- The Washington Times - Sunday, March 16, 2003

HARKER HEIGHTS, Texas If you ask Terry Robison whether he considers himself a patriot, he'll tell you he has to check the dictionary.
"Patriot is a word that I reserve for people who have contributed a whole lot more to America than I have," the 49-year-old print-shop owner says.
But, as co-owners of Graphic Concepts, Mr. Robison and his wife, Delilla, have been doing more than their share for American patriotism. During the past decade, the print shop has produced more than 200,000 red and white "We Support Our Soldiers" signs as part of a nonprofit effort that began during the first Gulf war.
This time around, the Robisons expect to print about 50,000 signs. So far, they have produced 5,000.
The signs have become a staple to the backbone of support being shown nationwide for U.S. forces deployed around the world. Although they're most popular here in central Texas, the signs are taped in windows of stores in towns across the country.
Some, carried by soldiers when they deploy, have even have made it as far away as Kuwait.
"The signs are slowly migrating around the world," said Ralph C. Gauer, a friend of the Robisons and president of the Central Texas Fort Hood Chapter of the Association of the United States Army.
The Arlington, Va.-based nonprofit organization, which provides information at www.ausa.org, helps finance Graphic Concepts' production of the signs.
When U.S. troops were sent by the first President Bush to oust Saddam Hussein's forces from Kuwait 12 years ago during Operation Desert Storm, the Robisons, both children of retired military personnel, felt compelled to show their support.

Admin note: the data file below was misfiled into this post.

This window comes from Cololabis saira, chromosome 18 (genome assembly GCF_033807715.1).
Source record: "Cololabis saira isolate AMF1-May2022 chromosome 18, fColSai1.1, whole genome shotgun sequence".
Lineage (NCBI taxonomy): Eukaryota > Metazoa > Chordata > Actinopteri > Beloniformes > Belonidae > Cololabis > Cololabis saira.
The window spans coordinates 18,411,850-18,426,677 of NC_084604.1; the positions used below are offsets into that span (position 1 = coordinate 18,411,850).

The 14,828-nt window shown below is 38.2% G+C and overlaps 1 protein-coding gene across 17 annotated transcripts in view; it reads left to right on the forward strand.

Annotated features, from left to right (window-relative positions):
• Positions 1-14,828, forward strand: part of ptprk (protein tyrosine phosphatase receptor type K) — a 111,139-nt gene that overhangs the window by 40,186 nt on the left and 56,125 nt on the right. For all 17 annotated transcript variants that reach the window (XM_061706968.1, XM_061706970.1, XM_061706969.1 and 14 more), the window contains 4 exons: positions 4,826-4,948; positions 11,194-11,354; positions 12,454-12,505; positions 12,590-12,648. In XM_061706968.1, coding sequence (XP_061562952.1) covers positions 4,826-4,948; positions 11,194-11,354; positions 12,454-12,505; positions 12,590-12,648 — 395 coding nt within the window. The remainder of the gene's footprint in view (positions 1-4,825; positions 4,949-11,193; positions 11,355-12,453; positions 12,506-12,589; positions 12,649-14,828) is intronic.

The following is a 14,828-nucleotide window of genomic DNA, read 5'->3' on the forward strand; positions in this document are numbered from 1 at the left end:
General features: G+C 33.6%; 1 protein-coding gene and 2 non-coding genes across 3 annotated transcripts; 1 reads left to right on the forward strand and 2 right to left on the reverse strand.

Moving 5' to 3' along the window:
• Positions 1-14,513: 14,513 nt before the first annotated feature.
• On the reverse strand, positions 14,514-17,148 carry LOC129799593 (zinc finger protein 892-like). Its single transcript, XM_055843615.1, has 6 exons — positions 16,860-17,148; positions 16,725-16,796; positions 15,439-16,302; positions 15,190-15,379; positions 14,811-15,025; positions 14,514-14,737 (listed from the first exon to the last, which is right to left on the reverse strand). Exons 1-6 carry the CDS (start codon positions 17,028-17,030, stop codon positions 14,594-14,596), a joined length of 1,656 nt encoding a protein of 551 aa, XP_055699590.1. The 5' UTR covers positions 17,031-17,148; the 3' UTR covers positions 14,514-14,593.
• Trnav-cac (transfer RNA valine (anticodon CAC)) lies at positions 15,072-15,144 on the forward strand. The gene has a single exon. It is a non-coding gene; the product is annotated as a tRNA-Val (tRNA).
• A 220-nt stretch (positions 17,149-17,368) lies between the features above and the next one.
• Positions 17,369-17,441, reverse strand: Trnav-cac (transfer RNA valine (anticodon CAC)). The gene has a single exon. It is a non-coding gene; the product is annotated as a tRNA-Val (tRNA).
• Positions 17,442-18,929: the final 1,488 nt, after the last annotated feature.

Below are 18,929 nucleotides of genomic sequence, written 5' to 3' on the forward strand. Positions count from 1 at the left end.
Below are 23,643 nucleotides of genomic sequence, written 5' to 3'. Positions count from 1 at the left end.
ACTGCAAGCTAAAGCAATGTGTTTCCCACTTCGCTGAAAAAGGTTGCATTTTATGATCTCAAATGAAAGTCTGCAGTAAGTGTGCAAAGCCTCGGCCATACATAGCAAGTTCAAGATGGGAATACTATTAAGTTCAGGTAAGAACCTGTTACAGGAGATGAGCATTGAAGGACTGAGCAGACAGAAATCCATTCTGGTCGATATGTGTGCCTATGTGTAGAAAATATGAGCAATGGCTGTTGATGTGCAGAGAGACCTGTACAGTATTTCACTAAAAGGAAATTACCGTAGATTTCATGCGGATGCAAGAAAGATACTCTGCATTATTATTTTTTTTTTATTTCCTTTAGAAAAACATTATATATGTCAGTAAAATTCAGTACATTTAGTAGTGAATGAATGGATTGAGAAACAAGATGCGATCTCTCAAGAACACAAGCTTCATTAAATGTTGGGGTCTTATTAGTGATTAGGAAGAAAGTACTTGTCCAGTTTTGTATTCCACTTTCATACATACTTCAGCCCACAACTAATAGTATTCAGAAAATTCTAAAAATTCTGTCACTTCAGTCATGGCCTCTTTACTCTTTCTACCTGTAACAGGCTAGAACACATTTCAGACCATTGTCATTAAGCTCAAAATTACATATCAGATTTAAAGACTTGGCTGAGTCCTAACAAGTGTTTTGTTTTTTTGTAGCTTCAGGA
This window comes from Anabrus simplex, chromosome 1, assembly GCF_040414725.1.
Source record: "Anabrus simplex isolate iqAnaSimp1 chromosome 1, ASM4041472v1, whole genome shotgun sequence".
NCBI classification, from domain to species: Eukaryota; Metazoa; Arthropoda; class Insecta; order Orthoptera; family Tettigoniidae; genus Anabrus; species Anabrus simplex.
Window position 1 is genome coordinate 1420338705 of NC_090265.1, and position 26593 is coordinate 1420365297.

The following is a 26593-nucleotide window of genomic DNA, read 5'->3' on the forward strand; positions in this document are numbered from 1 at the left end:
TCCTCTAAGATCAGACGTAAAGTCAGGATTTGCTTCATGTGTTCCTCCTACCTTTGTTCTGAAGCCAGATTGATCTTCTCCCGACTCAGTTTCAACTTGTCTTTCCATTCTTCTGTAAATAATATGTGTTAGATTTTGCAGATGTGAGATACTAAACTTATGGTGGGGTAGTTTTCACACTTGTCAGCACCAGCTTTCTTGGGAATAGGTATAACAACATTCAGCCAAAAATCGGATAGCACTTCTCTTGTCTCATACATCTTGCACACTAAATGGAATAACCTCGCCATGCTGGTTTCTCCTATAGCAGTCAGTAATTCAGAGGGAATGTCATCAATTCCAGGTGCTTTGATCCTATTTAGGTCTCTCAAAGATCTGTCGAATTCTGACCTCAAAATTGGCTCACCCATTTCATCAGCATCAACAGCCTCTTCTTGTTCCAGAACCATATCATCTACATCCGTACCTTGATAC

After some brainstorming and collaborating with the AUSA in 1990, "We came up with these placards," Mr. Robison said.
Initially they were distributed locally, but their popularity spread quickly.
By March of 1991, Graphic Concepts had cranked out more than 200,000 signs.
Mr. Robison says he's not driven by the prospect of getting a pat on the back from anybody. Or to make a buck. His goal is to galvanize support for the troops.
"I don't want soldiers and their families thinking that I do this for profit," he said.
"We Support Our Soldiers" signs appear advertisement-free, and the only money Graphic Concepts has received to produce them has gone toward paying for raw materials.
"The signs are not offered for sale at any price, and not while I'm ever involved in this will they ever be used to advertise," he said.
Asked whether he's bothered by anti-war demonstrations, Mr. Robison said he respects the rights of people to demonstrate anywhere for causes other than his own.
"It's not bothersome to me to see those people" protesting, he said. "It strengthens my resolve for the Constitution in the United States of America. We couldn't do that if we lived in Iraq."
Mr. Gauer, who takes orders and donations by e-mail at [email protected], suggested that the "We Support Our Soldiers" signs would find a natural place in any demonstration, be they for or against war.
"They allow the community to publicly express our support for and our willingness to embrace soldiers and their families," he said.

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